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Things That Will Quickly End the Honeymoon Phase

Ah, the honeymoon phase, that blissful period of time when your relationship is new and you each think your partner is wonderful in every way.

Many couples have “end of honeymoon phase anxiety,” where they worry about what will happen once reality sets in. They wonder, “what ends the honeymoon phase?” and “how can I make my honeymoon period last longer?”

In this article, we’ll talk about things that will quickly end the honeymoon as well as ways to prolong it. (We are big believers that traveling together is one of the best ways to keep the honeymoon vibes alive. In fact, that’s one of the reasons this blog was started, and why it’s called HoneymoonAlways!)

Things That Will Quickly End the Honeymoon Phase Quick Take:

While the initial infatuation will fade over time, the end of the honeymoon phase doesn’t mean the end of the relationship. There are plenty of ways to keep that honeymoon feeling alive.

Couple in Maldives

What Is the Honeymoon Phase?

The honeymoon phase is the first part of a new relationship. It tends to last anywhere from a few months to a few years and is marked by intense feelings of infatuation. You think about your partner constantly and want to spend every minute together; you fantasize about the future together; and you feel joyful and excited. Everything seems wonderful and your partner seems perfect.

What Ends the Honeymoon Phase?

Unfortunately, time is the biggest enemy of the honeymoon phase and the hardest to fight. When relationships are new, everything is exciting and fresh. The hormone surge that happens when you fall in love casts a sort of blissful haze over reality, and you float through your days.

But as time goes on, those hormones settle. And as you get to know each other better, that sense of mystery fades and reality begins to take over. While this doesn’t have to mean the end of the relationship, it ends the official honeymoon phase.

The easy part is over, and the hard work of accepting each other and dealing with ordinary life challenges begins. This is when you can build a real, long-lasting relationship, however.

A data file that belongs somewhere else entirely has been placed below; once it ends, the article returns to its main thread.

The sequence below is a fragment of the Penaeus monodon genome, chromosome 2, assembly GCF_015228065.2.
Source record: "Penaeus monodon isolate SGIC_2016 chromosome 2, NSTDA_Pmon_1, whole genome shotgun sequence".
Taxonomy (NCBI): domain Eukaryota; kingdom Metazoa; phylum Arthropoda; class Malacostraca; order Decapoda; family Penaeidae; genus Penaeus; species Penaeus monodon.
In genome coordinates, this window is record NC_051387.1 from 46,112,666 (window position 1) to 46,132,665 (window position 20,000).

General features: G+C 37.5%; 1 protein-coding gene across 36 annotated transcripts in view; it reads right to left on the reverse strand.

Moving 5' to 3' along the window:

Sometimes, the way you treat each other can prematurely end that magical feeling. Other things that will quickly end the honeymoon phase include:

  • taking each other for granted
  • being overly critical of each other
  • being rude, dismissive, or mean
  • revealing too much too soon
  • failing to communicate clearly
  • needing to be right all the time
  • getting complacent (no longer planning special dates, for example)
  • getting into a rut of doing the same things over and over

Signs the Honeymoon Phase Is Over

  • As reality sets in and you get to know each other better, you’ll start to notice any annoying habits your partner may have. The thing that you initially thought was cute may begin to drive you crazy. (This may also happen with your partner’s family as they start to be their usual selves around you!)
  • You don’t “go along to get along” anymore, but begin to set or maintain firmer boundaries. This is totally normal and healthy. In the beginning of a relationship we tend to put our partner first and go along with what they want, but as we grow more comfortable we begin to voice our own opinions and desires.
  • You don’t feel the need to make as much of an effort on your appearance all the time—you get more comfortable showing up as you are.
  • You don’t compliment each other as much. (This is easily fixed by making a commitment to notice something you genuinely appreciate every day, and mention it.)
  • Disagreements happen and arguments occur more frequently. (This is normal; you just need to stay open to communicating and working through challenges together.)